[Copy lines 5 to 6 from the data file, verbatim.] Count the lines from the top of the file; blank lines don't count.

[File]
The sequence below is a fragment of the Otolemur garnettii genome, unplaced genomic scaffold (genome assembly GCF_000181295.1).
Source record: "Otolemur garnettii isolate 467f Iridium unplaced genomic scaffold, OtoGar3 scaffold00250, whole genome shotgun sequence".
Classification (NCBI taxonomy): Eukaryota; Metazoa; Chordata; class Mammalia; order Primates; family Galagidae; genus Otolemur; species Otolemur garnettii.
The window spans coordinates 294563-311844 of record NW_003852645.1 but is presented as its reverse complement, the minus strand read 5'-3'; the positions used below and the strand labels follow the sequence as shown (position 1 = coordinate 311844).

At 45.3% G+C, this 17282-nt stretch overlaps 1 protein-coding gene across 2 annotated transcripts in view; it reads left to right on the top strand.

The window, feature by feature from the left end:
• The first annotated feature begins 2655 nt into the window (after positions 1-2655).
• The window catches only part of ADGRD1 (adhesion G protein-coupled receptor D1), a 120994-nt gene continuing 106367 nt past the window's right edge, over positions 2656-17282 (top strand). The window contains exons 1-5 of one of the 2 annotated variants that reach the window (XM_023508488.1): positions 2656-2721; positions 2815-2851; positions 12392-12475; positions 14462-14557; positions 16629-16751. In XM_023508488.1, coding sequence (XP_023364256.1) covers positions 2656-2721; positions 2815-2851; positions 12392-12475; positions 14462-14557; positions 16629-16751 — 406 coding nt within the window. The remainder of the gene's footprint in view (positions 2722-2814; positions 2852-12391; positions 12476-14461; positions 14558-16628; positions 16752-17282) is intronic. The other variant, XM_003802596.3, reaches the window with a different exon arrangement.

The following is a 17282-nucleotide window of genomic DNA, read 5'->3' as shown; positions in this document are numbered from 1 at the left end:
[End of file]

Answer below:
At 45.3% G+C, this 17282-nt stretch overlaps 1 protein-coding gene across 2 annotated transcripts in view; it reads left to right on the top strand.

The window, feature by feature from the left end: